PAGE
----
3. Cardano (ADA)
Market Cap: $37B
Cardano was founded by one of the early Ethereum developers, Charles Hoskinson, after he left the Ethereum Foundation. Unlike the proof-of-work chains that power Ethereum and Bitcoin, Cardano uses a proprietary approach they call the Ouroborus protocol named after the mythological snake Cardano fans can’t wait to mansplain to you. Ouroborus is a proof-of-stake protocol, meaning that rather than running mining algorithms to secure the blockchain individual node operators are asked to "stake" some of their ADA tokens which they lose if they validate dishonestly.
Cardano advocates claim that Ouroborus is as flexible as Ethereum, as secure as Bitcoin while also being more scalable and with less environmental footprint. I’m skeptical. In general in cryptocurrencies there are trade-offs worth exploring but there is no such thing as a free lunch - anytime someone tells you they have a scalable blockchain but they can’t tell you what they sacrificed to achieve it, they probably sacrificed centralization.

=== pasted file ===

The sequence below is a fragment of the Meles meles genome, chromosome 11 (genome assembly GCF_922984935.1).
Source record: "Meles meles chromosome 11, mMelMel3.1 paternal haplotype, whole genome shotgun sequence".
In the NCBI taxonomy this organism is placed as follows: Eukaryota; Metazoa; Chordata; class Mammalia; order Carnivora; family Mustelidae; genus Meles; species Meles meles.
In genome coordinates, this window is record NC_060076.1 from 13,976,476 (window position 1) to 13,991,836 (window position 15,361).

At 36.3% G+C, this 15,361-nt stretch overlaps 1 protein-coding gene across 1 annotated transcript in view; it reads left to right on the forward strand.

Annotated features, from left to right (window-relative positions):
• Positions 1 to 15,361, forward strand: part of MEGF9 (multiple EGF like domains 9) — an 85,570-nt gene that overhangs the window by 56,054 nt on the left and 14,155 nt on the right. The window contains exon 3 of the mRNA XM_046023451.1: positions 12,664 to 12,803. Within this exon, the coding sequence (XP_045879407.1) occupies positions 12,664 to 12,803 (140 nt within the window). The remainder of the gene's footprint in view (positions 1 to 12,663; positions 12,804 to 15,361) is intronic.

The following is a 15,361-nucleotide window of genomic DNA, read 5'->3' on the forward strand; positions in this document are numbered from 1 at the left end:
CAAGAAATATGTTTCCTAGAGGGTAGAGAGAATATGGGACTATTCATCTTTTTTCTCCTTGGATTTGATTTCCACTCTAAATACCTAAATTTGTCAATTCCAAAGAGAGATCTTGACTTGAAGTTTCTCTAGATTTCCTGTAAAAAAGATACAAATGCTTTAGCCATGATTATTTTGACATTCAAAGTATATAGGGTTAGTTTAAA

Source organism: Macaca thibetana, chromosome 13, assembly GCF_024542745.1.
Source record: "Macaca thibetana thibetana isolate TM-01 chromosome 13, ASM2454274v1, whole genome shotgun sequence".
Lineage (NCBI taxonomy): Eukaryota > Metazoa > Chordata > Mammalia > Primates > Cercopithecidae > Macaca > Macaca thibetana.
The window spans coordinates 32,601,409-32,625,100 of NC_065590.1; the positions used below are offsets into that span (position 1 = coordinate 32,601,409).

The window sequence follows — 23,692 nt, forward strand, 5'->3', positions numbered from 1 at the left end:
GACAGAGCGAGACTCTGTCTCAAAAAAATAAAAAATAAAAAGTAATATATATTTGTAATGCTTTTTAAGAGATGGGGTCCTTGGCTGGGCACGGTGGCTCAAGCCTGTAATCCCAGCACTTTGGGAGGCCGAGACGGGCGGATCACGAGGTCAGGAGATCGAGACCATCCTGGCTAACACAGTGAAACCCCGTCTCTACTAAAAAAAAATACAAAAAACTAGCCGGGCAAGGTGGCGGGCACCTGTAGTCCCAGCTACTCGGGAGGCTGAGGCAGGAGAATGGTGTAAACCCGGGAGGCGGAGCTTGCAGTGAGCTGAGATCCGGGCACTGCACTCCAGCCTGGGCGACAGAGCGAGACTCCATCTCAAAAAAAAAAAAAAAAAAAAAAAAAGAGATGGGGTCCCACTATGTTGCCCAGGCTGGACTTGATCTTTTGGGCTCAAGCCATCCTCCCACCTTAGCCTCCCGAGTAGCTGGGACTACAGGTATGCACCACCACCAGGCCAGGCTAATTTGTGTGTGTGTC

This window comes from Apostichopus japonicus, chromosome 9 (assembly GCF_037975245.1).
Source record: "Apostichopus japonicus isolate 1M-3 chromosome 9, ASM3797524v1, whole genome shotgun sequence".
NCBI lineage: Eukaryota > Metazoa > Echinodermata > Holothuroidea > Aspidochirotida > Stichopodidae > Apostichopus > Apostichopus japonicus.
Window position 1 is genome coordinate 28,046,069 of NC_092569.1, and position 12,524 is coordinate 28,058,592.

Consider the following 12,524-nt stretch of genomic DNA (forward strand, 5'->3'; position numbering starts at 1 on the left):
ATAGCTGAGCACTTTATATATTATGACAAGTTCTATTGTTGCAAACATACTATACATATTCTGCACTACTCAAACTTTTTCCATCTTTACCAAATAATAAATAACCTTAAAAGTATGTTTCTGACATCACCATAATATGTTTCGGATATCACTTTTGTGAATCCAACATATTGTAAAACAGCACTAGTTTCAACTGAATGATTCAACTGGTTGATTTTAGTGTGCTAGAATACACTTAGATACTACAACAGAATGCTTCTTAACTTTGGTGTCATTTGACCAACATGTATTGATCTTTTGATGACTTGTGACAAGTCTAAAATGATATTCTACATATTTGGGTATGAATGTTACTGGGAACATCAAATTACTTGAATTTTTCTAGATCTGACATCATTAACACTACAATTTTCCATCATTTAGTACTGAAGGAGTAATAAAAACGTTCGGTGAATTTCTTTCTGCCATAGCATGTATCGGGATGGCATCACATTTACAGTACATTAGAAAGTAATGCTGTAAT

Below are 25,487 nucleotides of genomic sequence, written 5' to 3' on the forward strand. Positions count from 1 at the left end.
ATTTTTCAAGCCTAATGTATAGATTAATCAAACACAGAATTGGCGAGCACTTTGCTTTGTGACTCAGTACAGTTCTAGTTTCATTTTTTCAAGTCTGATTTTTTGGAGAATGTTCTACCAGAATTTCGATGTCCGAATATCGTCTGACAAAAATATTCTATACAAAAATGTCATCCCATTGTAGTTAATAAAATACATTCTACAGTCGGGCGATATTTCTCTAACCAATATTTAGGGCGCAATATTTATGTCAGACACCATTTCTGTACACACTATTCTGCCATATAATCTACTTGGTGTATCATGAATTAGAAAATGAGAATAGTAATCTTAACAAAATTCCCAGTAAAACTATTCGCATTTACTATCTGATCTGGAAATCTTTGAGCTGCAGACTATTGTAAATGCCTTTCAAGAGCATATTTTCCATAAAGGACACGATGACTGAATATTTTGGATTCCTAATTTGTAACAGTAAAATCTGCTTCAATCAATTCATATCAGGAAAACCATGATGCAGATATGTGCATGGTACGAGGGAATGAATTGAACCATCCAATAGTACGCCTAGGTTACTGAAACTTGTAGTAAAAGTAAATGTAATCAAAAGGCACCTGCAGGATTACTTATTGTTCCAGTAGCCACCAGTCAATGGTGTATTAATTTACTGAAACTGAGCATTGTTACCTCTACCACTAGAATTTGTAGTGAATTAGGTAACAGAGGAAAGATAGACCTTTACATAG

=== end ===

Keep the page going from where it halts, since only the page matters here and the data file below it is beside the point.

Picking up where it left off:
Unfortunately I couldn’t find any good simple explanations of how Ouroborus actually works, although they do have a blizzard of academic style papers for each of the eleven different updates on their "path to decentralization." The Bitcoin whitepaper is eight and a half pages long, including citations - the first Ouroborus paper is 67 pages. The reason this matters by the way is because for a system to truly be decentralized most people need to understand it. If the truth of how it works is enshrouded in an academic veil that only a handful of experts understand, those experts effectively have control of the system. They may as well be a central bank.
It’s hard to know exactly what you’re buying when you’re buying ADA but that’s probably OK because it’s obviously going to keep changing to whatever Charles Hoskinson thinks it should be next.
4. Tether (USDT)
Market Cap: $36B